Last fall, Allison Ziering Walmark and husband Michael Walmark of Westport, Conn., had a lot going on at home. Besides making sure their two children got to school, music lessons, and gymnastics competitions prepared and on time, they were also coping with the unexpected deaths of Michael’s mother and Allison’s parents.
On top of that, the Walmarks were busy advocating for their now 13-year-old son, Ethan, a prodigy pianist, who is on the autism spectrum.
Then, they learned there was something else that needed their immediate attention. Allison’s annual screening mammogram and ultrasound detected a small tumor in her right breast. (Allison opted to have both screening tests because she has dense breasts—50 percent of women do—which make it harder to detect breast cancer.)
Not one to mince words, the former New York City consumer magazine marketing executive saw the breast lump as just another challenge.
“I wasn’t asking, ‘Why me?’” says Walmark. “I thought, ‘Why not me?’ One in eight women will get diagnosed with breast cancer in their lifetime. You play the cards you’re dealt. I’m not the kind of person to sit and crawl into a ball. It doesn’t help me. It doesn’t help anyone.”
Next, she needed to have a breast biopsy. Both her Ob/Gyn and the radiologist, who found the breast lump, recommended she have this done right away. It would determine whether the tumor was cancerous.
Finding her breast cancer treatment ‘dream team’
Since her day-to-day life was so hectic, Allison Walmark wanted to see a doctor close to home.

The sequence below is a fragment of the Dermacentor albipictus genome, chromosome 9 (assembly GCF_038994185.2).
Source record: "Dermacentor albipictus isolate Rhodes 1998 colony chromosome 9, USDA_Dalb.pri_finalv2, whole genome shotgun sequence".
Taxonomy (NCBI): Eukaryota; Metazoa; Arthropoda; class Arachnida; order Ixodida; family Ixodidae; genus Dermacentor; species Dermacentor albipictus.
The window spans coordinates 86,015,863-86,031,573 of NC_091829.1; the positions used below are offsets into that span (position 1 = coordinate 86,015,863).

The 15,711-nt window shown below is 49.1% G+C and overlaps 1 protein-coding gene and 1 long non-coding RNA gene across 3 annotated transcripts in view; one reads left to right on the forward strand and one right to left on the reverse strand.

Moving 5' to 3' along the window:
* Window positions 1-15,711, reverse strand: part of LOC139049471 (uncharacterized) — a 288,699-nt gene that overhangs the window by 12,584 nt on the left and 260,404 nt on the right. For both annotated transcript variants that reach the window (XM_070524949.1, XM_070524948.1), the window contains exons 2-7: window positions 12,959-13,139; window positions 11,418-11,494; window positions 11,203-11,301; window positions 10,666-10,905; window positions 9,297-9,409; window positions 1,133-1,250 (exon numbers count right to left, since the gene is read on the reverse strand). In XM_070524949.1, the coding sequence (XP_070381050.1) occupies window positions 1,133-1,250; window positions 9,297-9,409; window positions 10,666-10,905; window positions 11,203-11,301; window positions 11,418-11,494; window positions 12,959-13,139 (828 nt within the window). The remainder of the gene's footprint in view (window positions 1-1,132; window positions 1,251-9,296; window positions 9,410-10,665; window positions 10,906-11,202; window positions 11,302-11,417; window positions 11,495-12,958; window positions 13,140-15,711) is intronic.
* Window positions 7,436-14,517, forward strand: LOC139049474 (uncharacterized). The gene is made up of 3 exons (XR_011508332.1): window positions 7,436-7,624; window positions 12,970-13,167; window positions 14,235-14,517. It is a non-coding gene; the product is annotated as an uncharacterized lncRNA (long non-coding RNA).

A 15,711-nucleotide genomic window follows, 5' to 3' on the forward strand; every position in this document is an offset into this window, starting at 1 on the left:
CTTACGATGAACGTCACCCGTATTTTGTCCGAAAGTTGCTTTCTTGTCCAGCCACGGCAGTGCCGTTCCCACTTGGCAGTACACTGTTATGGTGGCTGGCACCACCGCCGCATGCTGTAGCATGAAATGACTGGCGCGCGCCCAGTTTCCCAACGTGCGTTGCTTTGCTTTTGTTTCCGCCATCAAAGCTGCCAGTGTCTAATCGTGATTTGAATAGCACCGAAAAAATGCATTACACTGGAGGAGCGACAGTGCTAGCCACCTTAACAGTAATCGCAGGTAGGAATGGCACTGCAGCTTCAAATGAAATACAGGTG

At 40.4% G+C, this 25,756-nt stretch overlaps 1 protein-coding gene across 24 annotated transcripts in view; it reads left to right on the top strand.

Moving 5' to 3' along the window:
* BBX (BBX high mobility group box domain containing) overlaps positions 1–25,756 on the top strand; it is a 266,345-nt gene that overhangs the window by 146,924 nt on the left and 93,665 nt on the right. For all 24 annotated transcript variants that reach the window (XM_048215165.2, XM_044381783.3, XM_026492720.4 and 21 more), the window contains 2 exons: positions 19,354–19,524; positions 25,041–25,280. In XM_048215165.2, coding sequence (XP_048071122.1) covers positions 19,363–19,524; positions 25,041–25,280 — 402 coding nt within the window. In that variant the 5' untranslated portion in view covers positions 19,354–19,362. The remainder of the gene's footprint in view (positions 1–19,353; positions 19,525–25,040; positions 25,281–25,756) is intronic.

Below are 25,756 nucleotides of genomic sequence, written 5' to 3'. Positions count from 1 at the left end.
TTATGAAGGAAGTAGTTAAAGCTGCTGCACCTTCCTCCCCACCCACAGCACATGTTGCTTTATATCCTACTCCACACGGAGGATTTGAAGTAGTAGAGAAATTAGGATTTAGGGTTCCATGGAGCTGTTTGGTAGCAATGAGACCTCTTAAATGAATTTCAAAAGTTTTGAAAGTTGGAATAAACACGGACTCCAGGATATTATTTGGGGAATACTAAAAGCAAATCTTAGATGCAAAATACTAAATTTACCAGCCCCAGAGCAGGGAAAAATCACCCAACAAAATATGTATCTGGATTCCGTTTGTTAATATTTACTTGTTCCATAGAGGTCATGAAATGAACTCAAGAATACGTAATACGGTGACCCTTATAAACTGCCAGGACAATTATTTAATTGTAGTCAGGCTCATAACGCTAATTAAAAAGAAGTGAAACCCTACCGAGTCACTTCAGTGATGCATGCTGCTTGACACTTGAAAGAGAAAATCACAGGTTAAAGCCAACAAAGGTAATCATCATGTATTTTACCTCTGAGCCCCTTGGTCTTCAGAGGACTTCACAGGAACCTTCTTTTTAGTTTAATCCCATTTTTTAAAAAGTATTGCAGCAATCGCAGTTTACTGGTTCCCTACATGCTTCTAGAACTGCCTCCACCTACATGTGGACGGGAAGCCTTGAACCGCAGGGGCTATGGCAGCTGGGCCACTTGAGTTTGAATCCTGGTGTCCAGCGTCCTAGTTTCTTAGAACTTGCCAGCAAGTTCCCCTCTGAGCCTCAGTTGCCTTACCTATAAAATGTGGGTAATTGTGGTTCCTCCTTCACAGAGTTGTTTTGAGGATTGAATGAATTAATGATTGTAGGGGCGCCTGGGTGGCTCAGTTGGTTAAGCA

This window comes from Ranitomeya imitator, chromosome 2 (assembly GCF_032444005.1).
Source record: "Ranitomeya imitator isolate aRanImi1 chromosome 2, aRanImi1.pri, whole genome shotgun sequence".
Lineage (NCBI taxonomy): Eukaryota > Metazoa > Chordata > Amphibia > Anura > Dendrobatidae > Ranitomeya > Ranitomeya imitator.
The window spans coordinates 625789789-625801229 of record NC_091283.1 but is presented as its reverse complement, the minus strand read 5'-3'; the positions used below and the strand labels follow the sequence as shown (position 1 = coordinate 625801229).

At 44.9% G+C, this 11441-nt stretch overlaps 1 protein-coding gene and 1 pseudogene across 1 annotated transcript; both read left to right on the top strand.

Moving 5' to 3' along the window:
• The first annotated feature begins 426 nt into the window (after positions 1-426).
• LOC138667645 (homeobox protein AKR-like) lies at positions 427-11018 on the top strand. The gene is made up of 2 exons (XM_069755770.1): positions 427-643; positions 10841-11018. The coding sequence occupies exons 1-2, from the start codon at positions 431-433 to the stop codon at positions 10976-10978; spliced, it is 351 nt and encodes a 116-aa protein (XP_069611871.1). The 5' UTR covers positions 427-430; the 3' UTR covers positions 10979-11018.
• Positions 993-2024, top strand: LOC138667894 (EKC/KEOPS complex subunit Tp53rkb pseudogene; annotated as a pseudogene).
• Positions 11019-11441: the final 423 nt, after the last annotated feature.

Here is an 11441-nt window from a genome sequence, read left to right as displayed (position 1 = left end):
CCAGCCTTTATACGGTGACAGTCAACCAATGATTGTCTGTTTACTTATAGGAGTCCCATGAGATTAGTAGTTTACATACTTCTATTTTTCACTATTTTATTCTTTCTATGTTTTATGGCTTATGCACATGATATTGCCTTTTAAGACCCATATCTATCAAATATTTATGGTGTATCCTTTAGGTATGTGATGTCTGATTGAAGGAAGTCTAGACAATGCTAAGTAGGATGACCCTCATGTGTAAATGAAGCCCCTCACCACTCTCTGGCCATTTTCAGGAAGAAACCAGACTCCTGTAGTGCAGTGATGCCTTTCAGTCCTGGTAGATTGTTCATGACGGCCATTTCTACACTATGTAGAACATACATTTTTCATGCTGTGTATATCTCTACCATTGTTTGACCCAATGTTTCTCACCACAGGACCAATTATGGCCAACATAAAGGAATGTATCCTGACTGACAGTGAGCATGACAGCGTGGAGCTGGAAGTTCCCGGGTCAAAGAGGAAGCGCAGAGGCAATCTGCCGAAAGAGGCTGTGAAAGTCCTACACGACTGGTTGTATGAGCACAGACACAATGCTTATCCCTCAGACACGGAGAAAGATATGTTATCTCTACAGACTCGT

“My mind went directly to Yale,” she says. “I have two kids. I couldn’t go into New York City all the time.” But it turned out that she didn’t need to go even as far as New Haven. By tapping into the family’s social network in the Fairfield County community, a friend (herself a breast cancer survivor) recommended Mary Pronovost, MD, who has an office in nearby Trumbull—a 15-minute drive from the family’s home.
“If my friend was comfortable there, I knew I would be, too,” Walmark says.
Dr. Pronovost, a Yale Medicine oncologic breast surgeon, sees patients at the Smilow Cancer Hospital Care Center at Trumbull, located at Park Avenue Medical Center (PAMC) and at Bridgeport Hospital. Dr. Pronovost is part of a team that includes Danielle Bertoni, MD, an oncologic breast surgeon, Tomer Avraham, MD, a plastic and reconstructive breast surgeon, and medical oncologists, radiologists, and radiation oncologists.